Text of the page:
Through his adolescence, DeGennaro dazzled with his performances at casual gatherings and in bands, then won a devoted fandom after joining the band Kingfish in 1979. Farmer twines elements of memoir throughout this portrait, touchingly recounting first meeting DeGennaro as Farmer grieved his wife’s sudden death in 1993. First, he heard DeGennaro’s guitar, coming from a waterfront bar in New Hope, “a sound that is as sad as the world, as sad as everything you’ve lost, because it is also as beautiful.”
DeGennaro “inspired loyalty” among many, Farmer writes, and he offers deep dives into those relationships. The story of Farmer and DeGennaro come together again in a happier time in the author’s life nearly twenty years later, when he finds the guitarist having suffered both in health and career. Readers will cheer on DeGennaro in his battle for his sobriety to the bitter end, which comes too soon, with his murder in 2011. This elegiac, formally inventive work examines shifts in culture over a generation, plus changing views of war, the invasion of drugs, and always, no matter the circumstances, the life-affirming power of music.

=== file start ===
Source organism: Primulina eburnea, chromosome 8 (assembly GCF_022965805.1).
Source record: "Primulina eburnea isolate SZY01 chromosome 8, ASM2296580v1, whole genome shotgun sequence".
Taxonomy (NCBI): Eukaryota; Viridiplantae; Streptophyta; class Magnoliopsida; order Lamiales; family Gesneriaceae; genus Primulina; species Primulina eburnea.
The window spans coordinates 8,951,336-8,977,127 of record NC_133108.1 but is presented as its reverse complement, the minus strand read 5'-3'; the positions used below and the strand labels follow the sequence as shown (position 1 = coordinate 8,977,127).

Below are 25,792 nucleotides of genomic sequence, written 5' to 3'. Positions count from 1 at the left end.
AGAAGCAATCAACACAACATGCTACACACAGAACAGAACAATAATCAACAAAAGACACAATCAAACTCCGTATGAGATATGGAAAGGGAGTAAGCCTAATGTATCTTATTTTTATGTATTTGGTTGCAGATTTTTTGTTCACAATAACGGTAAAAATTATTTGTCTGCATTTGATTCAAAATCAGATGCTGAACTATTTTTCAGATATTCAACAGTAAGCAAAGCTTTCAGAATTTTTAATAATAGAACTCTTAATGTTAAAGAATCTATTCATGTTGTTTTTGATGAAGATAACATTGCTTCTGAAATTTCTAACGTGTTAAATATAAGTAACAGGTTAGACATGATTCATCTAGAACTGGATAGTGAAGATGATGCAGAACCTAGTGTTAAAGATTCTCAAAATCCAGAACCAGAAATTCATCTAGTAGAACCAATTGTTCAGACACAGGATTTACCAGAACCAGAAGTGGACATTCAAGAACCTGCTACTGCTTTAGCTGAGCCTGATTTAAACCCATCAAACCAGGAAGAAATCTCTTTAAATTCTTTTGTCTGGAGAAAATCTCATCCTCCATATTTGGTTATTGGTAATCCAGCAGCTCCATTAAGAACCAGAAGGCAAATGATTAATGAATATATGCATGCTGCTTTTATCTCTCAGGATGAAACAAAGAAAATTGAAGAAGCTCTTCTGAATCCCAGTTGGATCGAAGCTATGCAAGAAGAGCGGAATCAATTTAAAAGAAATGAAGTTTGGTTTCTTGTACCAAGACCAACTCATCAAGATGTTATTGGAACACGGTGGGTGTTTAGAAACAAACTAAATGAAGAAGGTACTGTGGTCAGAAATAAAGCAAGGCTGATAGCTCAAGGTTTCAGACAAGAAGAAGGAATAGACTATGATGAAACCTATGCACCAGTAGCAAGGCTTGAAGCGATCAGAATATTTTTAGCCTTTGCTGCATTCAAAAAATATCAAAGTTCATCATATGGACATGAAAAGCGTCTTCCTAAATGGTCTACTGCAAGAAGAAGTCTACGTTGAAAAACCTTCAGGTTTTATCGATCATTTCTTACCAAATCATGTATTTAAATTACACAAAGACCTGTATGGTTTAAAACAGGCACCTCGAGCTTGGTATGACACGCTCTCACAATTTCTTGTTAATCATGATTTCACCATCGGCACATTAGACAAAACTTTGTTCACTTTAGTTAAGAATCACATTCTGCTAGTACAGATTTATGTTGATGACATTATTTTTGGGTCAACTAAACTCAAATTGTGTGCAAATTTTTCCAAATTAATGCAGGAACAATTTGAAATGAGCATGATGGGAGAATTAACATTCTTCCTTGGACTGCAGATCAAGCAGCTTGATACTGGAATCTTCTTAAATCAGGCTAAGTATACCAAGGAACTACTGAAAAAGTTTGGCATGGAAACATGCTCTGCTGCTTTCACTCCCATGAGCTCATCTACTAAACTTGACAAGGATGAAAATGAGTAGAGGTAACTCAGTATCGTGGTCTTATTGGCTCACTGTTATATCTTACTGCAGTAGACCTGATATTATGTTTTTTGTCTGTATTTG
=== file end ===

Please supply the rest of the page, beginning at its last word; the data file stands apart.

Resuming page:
Takeaway: This innovative biography and memoir celebrates a singular guitarist and his passing era.
Great for fans of: Jim Abbott’s Jackson C. Frank: The Clear, Hard Light of Genius, Steven Blush’s Lost Rockers.
Design and typography: A
Marketing copy: A